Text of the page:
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If you think the conspiracy theories about the referendum being rigged are a bit silly, you should have heard the woman that was sitting opposite from me on the train back to Glasgow last night...
"I always thought that G-Mac was gay and that the girlfriend was just for show. But then they got married and had a baby. They could still just be pretending, though."
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Introducing the Scot Goes Pop Subsample Aggregator
OK, I probably won't be updating this one quite as religiously as I did the referendum Poll of Polls, but it might be interesting to have a look at now and again. In the absence of regular full-scale Scottish polls of Westminster voting intentions, it's possible to get a very rough idea of trends by adding up the Scottish subsample figures from the daily GB-wide YouGov polls. It's not an ideal method by any means, because YouGov weight their GB-wide figures by Westminster party ID, meaning they usually produce a much worse result for the SNP than other pollsters. But as it happens, in the four polls that have so far taken place entirely after the referendum, the SNP have been doing extraordinarily well...
Westminster voting intention (average of four YouGov subsamples) :
Liberal Democrats 5.5%
We really can't rely on this lasting - it's only happening because the SNP have been in the spotlight so much recently. Where we end up will depend on how resilient the vote proves when publicity from the London media melts away in the heat of a general election campaign, and especially after the broadcast of another round of rigged leaders' debates that completely exclude the SNP and Plaid Cymru.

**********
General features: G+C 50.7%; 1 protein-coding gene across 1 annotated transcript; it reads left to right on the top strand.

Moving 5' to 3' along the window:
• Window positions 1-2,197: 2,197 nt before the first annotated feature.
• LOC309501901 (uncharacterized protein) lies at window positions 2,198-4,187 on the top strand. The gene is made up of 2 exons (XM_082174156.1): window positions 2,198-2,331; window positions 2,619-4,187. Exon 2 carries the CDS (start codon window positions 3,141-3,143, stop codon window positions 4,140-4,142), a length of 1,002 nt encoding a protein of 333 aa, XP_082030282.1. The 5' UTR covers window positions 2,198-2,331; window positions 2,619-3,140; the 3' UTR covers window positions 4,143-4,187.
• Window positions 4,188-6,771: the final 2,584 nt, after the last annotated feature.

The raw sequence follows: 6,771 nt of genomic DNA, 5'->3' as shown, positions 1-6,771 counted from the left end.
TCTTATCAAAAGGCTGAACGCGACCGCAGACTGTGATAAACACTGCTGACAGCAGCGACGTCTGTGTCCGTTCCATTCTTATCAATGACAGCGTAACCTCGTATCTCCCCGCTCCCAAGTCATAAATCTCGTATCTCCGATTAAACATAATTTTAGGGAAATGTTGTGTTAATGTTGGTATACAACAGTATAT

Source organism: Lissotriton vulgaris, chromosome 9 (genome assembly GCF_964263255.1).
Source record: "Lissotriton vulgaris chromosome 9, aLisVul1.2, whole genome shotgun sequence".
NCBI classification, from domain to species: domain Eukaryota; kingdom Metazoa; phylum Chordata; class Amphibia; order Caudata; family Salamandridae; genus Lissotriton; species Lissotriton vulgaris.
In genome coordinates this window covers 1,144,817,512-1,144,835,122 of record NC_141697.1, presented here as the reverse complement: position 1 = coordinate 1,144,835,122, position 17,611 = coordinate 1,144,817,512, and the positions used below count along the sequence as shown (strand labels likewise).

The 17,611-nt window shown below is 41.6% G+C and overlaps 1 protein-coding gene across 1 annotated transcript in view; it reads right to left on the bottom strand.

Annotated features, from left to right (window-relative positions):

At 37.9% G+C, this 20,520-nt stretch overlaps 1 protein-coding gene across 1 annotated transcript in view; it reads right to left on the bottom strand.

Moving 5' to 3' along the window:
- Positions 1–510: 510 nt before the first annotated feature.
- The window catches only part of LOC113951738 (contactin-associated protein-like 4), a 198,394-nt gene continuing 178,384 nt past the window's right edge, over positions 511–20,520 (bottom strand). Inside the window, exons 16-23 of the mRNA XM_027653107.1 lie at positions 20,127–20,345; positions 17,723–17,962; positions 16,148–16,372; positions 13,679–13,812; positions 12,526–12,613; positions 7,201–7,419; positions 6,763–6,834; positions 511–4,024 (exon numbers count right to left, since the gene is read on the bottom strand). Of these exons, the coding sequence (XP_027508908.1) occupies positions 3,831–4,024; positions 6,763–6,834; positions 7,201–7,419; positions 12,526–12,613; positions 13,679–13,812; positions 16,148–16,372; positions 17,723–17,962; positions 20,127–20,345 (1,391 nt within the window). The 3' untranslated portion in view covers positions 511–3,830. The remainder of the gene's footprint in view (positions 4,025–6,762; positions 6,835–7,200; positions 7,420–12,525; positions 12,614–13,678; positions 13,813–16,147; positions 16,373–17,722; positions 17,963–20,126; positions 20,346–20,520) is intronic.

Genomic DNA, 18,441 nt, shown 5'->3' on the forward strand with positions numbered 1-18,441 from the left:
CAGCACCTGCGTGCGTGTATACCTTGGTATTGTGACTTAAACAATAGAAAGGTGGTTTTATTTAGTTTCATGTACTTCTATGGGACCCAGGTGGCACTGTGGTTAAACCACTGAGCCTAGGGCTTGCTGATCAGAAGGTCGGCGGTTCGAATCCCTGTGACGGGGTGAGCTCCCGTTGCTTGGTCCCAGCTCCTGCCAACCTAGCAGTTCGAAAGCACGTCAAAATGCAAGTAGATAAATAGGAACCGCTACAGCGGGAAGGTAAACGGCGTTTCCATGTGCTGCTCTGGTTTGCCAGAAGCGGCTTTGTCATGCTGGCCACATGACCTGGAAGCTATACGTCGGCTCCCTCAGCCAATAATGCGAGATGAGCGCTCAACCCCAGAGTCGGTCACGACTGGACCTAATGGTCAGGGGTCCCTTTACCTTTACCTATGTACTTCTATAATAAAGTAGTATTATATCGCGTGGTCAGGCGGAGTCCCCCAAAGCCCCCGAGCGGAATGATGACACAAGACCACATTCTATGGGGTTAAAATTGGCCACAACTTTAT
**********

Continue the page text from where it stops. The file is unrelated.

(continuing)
The main hope will be that the debates don't capture people's imaginations in quite the same way this time. Even if Clegg performs reasonably well, he's so distrusted now that he won't get much credit for it. And I think we can safely assume there isn't going to be any "Mili-gasm".
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I gather that Alex Massie wrote a snide article the other day about how Yes supporters were going through the classic "stages of grief". Well, he's half-right, but what we're actually grieving for is the loss of those halcyon days when we thought Massie was an "undecided voter" (ahem), and when it didn't even occur to us for a moment that he was misleading people by blagging his way on to a BBC referendum debate as a "Don't Know". And then it turned out just days before the referendum that he'd been some kind of Tory unionist all along. The shock! The devastation! How could we not have noticed?